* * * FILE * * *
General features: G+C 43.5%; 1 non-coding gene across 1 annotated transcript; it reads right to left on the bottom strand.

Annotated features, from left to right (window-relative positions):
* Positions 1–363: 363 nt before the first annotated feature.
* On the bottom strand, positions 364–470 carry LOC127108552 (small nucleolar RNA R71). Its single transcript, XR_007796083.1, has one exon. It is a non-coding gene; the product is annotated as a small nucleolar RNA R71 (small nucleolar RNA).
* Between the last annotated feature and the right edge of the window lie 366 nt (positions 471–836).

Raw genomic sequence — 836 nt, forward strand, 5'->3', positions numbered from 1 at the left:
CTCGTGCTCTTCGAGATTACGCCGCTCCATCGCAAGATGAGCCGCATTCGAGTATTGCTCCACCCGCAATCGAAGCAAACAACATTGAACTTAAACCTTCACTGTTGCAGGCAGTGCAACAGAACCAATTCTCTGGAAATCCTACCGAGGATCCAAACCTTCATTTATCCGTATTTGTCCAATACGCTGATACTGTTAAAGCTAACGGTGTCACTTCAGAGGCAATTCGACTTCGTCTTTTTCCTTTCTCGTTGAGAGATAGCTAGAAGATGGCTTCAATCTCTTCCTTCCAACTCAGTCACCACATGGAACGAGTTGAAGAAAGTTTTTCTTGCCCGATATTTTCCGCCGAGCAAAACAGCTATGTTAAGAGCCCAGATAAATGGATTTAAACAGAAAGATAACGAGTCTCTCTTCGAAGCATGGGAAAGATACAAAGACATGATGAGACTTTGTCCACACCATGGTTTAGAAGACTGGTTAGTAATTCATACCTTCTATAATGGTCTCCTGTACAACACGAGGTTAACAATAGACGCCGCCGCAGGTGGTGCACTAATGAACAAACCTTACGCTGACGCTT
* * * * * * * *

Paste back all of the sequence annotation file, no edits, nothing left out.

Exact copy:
General features: G+C 43.5%; 1 non-coding gene across 1 annotated transcript; it reads right to left on the bottom strand.

Annotated features, from left to right (window-relative positions):
* Positions 1–363: 363 nt before the first annotated feature.
* On the bottom strand, positions 364–470 carry LOC127108552 (small nucleolar RNA R71). Its single transcript, XR_007796083.1, has one exon. It is a non-coding gene; the product is annotated as a small nucleolar RNA R71 (small nucleolar RNA).
* Between the last annotated feature and the right edge of the window lie 366 nt (positions 471–836).

Raw genomic sequence — 836 nt, forward strand, 5'->3', positions numbered from 1 at the left:
CTCGTGCTCTTCGAGATTACGCCGCTCCATCGCAAGATGAGCCGCATTCGAGTATTGCTCCACCCGCAATCGAAGCAAACAACATTGAACTTAAACCTTCACTGTTGCAGGCAGTGCAACAGAACCAATTCTCTGGAAATCCTACCGAGGATCCAAACCTTCATTTATCCGTATTTGTCCAATACGCTGATACTGTTAAAGCTAACGGTGTCACTTCAGAGGCAATTCGACTTCGTCTTTTTCCTTTCTCGTTGAGAGATAGCTAGAAGATGGCTTCAATCTCTTCCTTCCAACTCAGTCACCACATGGAACGAGTTGAAGAAAGTTTTTCTTGCCCGATATTTTCCGCCGAGCAAAACAGCTATGTTAAGAGCCCAGATAAATGGATTTAAACAGAAAGATAACGAGTCTCTCTTCGAAGCATGGGAAAGATACAAAGACATGATGAGACTTTGTCCACACCATGGTTTAGAAGACTGGTTAGTAATTCATACCTTCTATAATGGTCTCCTGTACAACACGAGGTTAACAATAGACGCCGCCGCAGGTGGTGCACTAATGAACAAACCTTACGCTGACGCTT